Jul 14 01:14:00 ddns update: Asus update entry:: return: HTTP/1.1 200 OK^M Date: Tue, 14 Jul 2020 05:14:00 GMT^M Server: Apache/2.4.29 (Ubuntu)^M Content-Length: 0^M Connection: close^M Content-Type: text/html; charset=UTF-8^M ^M
Jul 14 01:14:00 ddns update: retval= 0, ddns_return_code (,200)
Jul 14 01:14:00 ddns update: asusddns_update: 0
I also found this in the modem log. Not sure if any of the above or below are normal or not:
Warning: DHCP Warning: Non-critical field invalid in response; CM-MAC= (mac address of MODEM) ; CM-MAC= (mac address I don't recognize); CM QOS=1.0, CM-VER=3.0


Part of the Furniture
The messages in the Asus log would be consistent with it having lost its WAN connection and then it being restored. e.g. if its WAN cable was temporarily disconnected or the modem had rebooted. You'd really have to see those messages in context with the rest of the log rather than looking at just 2 seconds worth.

The modem message by itself doesn't necessarily indicate a problem but if you get lots of them together with other messages all occurring within a few minutes of each other then there could be an issue with your line.


Occasional Visitor
Thank you for looking, the log file is like a haystack, and I can only partially understand what im looking at.

When I pull up the modem status, the SNR and power look good that are populated into the fields for QAM 256 (had to google it).

I have disabled the Asus Ai protection, traffic monitoring (was already off), and NAT acceleration in the AC88U. I guess to rule out the router entirely, Id have to unplug the router from the network, plug the PC directly into the modem during an event, and get more accurate time stamps to try and dissect the logs.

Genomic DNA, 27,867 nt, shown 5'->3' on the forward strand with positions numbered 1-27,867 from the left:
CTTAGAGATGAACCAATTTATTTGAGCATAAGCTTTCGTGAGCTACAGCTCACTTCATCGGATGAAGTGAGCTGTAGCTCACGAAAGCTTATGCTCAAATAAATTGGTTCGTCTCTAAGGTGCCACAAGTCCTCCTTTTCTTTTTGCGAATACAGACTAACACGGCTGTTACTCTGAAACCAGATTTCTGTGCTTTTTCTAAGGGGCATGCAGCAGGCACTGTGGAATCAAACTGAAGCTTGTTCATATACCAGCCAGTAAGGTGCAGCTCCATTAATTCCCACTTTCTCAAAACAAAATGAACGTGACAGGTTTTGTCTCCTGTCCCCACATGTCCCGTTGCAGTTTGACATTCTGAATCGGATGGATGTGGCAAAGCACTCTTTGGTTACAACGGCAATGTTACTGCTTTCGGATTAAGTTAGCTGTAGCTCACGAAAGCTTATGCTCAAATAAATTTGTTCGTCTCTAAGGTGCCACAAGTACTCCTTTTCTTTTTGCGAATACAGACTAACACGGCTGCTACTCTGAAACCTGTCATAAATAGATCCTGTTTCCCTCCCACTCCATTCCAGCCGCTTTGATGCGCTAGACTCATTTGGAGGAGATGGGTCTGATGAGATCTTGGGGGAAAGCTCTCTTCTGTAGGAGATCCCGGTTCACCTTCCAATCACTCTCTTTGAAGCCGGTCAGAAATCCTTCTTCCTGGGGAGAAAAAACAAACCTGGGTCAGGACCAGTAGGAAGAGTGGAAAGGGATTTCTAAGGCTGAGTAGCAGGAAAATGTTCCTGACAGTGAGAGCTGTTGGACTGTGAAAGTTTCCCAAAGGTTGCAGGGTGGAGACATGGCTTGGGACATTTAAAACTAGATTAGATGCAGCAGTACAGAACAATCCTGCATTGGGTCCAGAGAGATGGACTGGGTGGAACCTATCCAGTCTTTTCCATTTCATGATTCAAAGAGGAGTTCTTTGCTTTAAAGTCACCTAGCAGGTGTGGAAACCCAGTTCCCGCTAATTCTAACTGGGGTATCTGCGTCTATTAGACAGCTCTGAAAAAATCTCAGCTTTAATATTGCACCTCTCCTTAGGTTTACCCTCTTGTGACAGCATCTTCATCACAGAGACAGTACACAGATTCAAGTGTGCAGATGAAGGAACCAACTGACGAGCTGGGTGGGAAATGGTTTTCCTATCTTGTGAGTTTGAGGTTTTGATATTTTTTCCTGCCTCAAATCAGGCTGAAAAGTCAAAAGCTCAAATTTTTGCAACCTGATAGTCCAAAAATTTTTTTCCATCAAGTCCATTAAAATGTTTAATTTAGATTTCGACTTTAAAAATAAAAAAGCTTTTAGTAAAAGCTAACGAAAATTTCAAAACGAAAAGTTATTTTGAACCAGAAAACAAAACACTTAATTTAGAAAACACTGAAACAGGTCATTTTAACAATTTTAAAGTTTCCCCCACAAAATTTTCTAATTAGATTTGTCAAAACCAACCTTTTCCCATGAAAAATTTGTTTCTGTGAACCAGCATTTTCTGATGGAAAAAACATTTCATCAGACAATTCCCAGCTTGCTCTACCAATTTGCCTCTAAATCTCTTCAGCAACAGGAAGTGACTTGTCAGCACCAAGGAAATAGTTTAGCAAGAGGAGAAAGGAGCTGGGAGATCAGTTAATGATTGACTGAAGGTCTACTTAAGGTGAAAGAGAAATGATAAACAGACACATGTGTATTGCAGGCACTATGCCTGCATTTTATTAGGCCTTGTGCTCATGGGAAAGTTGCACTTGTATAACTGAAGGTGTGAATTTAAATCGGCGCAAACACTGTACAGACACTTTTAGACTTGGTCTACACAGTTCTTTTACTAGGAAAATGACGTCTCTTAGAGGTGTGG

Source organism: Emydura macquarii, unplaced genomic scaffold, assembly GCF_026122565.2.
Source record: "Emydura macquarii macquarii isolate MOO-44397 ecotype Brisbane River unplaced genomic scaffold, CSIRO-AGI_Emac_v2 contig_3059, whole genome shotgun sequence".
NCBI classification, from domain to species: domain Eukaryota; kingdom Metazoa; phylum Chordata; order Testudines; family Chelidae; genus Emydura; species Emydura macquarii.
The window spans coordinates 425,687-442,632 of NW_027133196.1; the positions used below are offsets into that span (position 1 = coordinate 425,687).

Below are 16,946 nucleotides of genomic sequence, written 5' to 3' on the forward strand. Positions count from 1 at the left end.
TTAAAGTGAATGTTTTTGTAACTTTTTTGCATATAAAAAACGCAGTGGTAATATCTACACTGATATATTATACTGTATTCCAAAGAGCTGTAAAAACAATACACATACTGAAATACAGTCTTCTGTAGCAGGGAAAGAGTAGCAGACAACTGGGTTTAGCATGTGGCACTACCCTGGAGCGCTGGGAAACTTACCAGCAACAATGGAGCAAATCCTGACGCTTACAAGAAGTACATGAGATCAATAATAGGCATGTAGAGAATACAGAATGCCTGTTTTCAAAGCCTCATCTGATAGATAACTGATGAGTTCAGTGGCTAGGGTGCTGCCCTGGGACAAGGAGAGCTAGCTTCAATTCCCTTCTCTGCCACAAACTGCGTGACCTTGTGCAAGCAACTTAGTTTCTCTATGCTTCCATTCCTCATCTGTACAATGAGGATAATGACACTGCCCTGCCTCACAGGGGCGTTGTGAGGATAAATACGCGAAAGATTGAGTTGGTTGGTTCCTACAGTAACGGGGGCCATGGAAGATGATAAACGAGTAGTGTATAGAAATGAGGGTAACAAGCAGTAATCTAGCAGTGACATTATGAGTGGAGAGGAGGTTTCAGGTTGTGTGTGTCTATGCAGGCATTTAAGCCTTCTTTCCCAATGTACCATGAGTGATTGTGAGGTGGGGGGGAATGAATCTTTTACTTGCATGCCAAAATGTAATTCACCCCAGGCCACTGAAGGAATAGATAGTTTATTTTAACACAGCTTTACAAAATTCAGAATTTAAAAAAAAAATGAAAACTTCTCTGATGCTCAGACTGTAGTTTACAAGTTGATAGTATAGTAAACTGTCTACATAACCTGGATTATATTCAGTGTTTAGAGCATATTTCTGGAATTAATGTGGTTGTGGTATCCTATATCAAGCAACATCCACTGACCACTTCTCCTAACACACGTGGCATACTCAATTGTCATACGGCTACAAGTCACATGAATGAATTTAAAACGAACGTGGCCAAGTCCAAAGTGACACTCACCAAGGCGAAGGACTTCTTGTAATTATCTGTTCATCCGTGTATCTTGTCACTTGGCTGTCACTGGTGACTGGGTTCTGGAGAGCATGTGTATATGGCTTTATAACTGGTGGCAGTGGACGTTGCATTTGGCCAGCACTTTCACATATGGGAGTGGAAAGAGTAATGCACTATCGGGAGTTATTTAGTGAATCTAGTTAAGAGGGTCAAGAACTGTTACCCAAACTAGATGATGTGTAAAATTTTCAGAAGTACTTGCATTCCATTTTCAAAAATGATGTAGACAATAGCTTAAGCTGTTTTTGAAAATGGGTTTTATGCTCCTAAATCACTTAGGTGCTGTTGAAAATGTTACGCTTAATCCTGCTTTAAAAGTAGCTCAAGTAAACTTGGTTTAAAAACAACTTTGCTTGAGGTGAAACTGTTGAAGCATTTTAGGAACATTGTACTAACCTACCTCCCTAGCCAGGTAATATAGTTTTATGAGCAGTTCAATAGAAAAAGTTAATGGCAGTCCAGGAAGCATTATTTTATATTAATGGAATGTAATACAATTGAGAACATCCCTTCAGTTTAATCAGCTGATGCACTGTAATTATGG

When things start getting screwed up, I can attempt to run a speed test online, often times the speed test will be unable to test the UPLOAD speed while these events are occurring.


Part of the Furniture
You could upload the entire log to pastebin for us to look at and see the errors in context. But I suspect the problem is with your ISP internet connection. Log into the modem and keep an eye on the log file for critical errors or indications of it rebooting. Also have a look at the Downstream "Post RS Errors". They should be pretty static but if they're increasing at a large rate there's a problem.
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Occasional Visitor
much better tonight. No disconnects, or weird traffic spikes for the first time in many weeks.
- new (similar) modem installed (Motorola MB7621)
- rolled back router firmware a few revisions to stop "portsLinkStaus=" from appearing in the log every 4 seconds.
- Made sure all router apps were off, qos off, traffic monitoring off, and turned off AiProtection stuff
- freshly reformatted PC

The log for the modem was totally clear all night. The log on the router was mostly clear with the only exception of "disassociated leaving" and "associated" lines to my phones mac from moving around (i think). Not sure which one of those things it could have been, but they were all suspicious to me as being possible culprits.


Part of the Furniture
Not sure which one of those things it could have been, but they were all suspicious to me as being possible culprits.
Changing one thing at a time can help reveal the culprit. If you put the old modem back and the problem returns, then you can recycle that old modem instead of saving it for backup.